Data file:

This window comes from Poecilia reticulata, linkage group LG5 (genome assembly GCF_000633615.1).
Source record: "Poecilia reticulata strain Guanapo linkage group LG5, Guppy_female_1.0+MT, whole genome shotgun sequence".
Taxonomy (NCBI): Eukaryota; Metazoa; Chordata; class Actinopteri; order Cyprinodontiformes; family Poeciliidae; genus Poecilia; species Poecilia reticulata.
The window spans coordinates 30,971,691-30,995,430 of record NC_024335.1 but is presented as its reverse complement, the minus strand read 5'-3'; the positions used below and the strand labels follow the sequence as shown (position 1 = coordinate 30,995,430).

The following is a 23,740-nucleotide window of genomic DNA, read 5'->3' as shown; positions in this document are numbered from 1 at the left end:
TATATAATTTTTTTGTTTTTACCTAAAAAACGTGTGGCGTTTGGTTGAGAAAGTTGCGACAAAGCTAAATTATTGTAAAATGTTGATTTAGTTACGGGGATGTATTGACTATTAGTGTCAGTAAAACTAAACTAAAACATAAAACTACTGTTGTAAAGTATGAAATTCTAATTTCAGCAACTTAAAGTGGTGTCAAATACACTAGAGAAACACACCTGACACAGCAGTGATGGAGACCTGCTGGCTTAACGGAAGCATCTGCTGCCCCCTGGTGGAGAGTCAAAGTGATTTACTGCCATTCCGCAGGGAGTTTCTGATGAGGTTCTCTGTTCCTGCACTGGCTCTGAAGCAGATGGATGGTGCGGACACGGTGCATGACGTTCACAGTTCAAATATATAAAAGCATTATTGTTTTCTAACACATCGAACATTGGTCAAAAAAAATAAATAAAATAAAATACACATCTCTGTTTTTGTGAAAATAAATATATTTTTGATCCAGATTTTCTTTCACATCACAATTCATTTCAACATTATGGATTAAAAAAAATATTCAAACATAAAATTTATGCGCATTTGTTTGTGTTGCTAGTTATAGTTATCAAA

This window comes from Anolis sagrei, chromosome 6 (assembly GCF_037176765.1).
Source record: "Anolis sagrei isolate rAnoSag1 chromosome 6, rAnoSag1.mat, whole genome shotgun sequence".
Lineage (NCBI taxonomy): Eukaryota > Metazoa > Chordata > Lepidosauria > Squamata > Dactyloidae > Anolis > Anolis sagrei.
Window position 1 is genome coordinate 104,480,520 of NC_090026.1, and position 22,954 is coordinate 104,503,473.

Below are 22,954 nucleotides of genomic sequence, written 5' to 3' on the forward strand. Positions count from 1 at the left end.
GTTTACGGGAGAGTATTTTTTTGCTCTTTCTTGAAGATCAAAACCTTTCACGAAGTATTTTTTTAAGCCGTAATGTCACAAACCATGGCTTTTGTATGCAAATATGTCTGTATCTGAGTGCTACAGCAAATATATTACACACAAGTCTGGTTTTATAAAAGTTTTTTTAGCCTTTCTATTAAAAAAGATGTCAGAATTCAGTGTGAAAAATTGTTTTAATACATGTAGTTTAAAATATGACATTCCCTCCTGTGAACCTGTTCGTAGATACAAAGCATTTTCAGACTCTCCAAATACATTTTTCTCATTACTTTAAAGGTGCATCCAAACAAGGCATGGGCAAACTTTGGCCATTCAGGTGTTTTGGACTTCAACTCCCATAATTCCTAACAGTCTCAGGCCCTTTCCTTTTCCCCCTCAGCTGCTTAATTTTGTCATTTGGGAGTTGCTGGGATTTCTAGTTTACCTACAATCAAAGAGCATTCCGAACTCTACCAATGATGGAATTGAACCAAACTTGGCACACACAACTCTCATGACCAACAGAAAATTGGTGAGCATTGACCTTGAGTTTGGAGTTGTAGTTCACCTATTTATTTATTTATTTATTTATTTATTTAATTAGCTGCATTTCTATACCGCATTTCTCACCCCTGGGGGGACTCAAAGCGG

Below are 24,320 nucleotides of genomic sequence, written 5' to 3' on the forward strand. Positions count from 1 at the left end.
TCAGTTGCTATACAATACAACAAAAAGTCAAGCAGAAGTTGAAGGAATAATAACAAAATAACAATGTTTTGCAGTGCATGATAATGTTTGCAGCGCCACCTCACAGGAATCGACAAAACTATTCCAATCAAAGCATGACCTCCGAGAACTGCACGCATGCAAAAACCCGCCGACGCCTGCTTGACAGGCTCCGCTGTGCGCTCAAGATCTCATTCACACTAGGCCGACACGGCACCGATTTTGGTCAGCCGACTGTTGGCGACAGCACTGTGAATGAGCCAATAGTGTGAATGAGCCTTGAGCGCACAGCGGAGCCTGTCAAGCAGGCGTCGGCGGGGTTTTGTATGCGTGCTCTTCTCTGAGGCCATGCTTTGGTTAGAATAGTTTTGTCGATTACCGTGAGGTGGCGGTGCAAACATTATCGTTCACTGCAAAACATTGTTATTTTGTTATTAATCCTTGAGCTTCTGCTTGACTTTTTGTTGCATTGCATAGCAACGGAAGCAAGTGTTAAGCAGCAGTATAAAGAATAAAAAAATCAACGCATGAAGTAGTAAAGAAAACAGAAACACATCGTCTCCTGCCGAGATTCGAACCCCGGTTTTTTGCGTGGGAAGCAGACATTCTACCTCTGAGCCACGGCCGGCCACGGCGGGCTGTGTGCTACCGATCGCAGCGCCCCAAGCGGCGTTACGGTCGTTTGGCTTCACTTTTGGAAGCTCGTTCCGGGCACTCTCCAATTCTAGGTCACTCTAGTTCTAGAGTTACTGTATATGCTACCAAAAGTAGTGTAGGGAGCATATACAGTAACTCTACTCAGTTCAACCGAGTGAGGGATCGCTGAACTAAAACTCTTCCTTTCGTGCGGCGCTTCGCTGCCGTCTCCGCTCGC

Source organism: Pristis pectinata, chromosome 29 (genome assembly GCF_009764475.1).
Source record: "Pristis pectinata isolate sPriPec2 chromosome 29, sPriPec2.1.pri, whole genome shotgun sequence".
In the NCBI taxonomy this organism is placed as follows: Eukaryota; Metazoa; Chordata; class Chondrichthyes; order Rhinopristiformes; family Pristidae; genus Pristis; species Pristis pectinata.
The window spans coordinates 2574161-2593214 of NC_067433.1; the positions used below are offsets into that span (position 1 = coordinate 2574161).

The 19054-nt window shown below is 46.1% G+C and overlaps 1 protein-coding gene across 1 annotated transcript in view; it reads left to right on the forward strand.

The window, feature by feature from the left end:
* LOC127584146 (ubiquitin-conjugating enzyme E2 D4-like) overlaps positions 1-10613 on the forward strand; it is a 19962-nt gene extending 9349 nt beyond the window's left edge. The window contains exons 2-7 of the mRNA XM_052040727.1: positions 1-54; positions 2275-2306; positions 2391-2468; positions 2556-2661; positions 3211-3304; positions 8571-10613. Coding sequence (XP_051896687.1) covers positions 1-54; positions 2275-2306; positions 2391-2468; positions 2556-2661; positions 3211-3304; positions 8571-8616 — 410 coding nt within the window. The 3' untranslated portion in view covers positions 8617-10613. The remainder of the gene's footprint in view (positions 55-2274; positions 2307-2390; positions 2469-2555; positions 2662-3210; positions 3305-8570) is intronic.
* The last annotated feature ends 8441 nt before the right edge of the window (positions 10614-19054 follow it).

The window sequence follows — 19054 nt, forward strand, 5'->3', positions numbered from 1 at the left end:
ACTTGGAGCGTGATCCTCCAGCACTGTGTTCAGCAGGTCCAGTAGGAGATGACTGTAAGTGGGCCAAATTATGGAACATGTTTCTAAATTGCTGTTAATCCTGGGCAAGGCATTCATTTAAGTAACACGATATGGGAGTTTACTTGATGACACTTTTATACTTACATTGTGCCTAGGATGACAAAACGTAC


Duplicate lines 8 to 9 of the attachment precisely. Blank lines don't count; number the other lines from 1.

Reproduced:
Source record: "Anolis sagrei isolate rAnoSag1 chromosome 6, rAnoSag1.mat, whole genome shotgun sequence".
Lineage (NCBI taxonomy): Eukaryota > Metazoa > Chordata > Lepidosauria > Squamata > Dactyloidae > Anolis > Anolis sagrei.